Ground breaking technology reveals location of monks’ cemetery and new evidence of their burial rituals at Fountains Abbey in Yorkshire

Remarkable ground-penetrating technology has revealed more than 500 graves of Cistercian monks and lay brothers who once lived at Fountains Abbey in Yorkshire, now cared for by the National Trust.

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Fountains Abbey. Credit National Trust Images/Andrew Butler.

The abbey at the site existed from the early 12th century to its closure in 1539 during the Dissolution of the Monasteries.

The conservation charity has been working for over two years on a project with experts from the University of Bradford, Geoscan Research, and Mala Geoscience to research the largest monastic ruins in the country.  Continue reading

By-the-wind-sailors wash up at South Milton Sands

 

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The discovery made at South Milton Sands – by-the-wind-sailors. Credit National Trust

 

National Trust Rangers at South Milton Sands have discovered dozens of ‘by-the-wind-sailors’ (a colonial hydroid related to jellyfish) washed up along the coast as a result of the strong winds.

These beautiful little creatures reach up to 10 cm in length, with a small tentacle which hangs down from their disc-shaped form to catch food. They have a small ‘sail’ that can run from north-west to south-east on the disc or south-west to north-east, moving them in different directions in the wind.

David Bullock, head of nature conservation for the National Trust, said: “They are wonderful. The surfers call them bluebottles because of their sting.

“They turn up in their thousands after strong southwesterlies, having drifted across the Atlantic. One of my many epiphany moments as a kid rock pooling was finding them on Rhosilli beach and I still think about it now.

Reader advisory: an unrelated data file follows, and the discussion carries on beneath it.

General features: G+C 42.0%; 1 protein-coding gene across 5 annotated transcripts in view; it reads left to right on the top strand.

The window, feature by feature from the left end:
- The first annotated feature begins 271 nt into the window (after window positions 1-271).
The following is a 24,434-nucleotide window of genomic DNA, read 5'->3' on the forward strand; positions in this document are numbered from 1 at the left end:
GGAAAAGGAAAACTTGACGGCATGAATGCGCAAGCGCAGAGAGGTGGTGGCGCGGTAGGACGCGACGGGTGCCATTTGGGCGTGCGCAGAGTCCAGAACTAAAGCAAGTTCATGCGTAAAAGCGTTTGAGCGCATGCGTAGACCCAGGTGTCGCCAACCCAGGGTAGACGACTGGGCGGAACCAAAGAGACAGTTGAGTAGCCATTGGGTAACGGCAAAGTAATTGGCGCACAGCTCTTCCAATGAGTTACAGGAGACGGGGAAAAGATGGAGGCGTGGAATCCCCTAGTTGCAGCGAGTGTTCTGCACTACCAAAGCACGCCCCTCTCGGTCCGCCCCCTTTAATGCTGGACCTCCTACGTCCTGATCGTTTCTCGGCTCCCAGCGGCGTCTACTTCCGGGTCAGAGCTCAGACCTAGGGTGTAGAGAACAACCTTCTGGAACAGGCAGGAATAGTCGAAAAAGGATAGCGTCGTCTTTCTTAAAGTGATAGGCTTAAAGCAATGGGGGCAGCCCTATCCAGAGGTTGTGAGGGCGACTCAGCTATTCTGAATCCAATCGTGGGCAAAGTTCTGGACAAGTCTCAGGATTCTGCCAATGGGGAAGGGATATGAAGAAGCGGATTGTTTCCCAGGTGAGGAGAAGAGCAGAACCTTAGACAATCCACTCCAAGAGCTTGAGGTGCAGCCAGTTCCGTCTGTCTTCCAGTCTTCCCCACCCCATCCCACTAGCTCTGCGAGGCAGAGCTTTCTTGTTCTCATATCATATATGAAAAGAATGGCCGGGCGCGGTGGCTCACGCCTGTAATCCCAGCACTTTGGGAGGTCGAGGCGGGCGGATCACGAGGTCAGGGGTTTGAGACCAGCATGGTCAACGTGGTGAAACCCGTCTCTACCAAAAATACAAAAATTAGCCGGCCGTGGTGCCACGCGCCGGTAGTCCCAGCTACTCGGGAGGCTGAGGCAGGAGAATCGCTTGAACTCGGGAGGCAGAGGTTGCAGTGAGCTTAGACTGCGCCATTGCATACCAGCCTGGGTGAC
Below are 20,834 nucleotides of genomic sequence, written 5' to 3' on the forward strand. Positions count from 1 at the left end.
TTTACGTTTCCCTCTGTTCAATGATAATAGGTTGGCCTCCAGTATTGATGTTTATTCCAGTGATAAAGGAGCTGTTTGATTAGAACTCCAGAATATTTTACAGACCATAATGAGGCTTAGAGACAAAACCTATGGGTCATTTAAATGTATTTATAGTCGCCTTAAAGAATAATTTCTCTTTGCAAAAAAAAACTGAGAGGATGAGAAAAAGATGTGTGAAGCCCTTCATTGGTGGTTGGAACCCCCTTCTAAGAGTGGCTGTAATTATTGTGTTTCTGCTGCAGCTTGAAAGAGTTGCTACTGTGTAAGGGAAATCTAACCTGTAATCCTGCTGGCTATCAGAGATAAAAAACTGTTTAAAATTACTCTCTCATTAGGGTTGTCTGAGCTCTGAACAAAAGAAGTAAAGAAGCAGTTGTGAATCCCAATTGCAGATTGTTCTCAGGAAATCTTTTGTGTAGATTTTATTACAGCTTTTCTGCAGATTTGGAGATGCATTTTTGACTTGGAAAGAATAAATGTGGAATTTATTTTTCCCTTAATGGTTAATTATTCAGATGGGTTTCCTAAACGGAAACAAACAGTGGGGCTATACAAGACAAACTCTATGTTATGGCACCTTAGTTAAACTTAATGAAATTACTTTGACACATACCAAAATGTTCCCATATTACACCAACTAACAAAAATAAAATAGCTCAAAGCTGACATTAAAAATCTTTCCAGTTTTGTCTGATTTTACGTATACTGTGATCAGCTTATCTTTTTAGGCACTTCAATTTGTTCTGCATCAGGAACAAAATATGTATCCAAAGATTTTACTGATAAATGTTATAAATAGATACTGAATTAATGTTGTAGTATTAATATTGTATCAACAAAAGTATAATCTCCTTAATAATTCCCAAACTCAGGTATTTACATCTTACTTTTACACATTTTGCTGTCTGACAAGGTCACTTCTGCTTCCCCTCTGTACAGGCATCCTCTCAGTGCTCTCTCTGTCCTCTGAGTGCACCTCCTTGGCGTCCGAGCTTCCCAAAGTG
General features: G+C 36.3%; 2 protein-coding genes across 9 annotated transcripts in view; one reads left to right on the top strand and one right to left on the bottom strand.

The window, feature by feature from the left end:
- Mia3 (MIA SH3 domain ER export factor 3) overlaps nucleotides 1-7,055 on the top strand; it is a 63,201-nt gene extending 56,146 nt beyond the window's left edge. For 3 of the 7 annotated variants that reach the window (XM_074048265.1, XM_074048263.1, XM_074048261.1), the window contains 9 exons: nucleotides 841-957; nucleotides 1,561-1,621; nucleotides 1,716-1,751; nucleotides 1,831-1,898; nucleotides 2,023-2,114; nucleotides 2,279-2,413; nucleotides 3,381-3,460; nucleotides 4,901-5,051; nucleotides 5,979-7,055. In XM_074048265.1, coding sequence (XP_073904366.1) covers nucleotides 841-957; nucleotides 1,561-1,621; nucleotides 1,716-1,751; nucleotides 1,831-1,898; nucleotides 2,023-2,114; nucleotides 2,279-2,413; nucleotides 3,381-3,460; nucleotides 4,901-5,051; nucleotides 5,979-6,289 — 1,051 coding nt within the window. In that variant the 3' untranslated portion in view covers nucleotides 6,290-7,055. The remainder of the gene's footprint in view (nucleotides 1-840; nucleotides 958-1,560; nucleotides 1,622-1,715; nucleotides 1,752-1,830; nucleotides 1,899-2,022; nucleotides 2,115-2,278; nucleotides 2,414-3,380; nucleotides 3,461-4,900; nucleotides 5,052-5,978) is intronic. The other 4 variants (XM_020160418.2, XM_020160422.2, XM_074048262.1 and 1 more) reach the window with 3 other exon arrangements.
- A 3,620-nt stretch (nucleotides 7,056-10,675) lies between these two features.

“I found some last September at Kynance Cove. It’s a good sign that other stuff is in the strandline such as sea beans and other drift seeds from the Amazon. It’s time to go beachcombing!”

Frogs eager to breed in Cornwall

National Trust Area Ranger for the Lizard, Rachel Holder, looks at why frogs appear to be so eager to breed in Cornwall following the discovery of frogspawn in November.

The common frog Rana temporaria is a familiar sight across the UK. In any shallow standing water you are likely to come across tell-tale clumps of spawn, and tadpoles and froglets vying for survival, not above eating their siblings if needs must!

But just when can you expect to find frogspawn and tadpoles in your local pond? The simple answer might be spring for spawn and summer for tadpoles, but delve deeper and this doesn’t quite stand up to scrutiny.

Here on the Lizard, in the far south-west of the UK, our mild climate gives lots of species a head start, but our frogs have taken this further than most! This year I first saw frog spawn on 21st November, which is early, but not unheard of in a Cornish context.

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Frogspawn found on the Lizard by National Trust Ranger, Rachel Holder. Credit National Trust images, Rachel Holder.

The gamble of getting ahead in the breeding game must be worth taking, and the risk of a severe cold-snap which could freeze the spawn worth braving.

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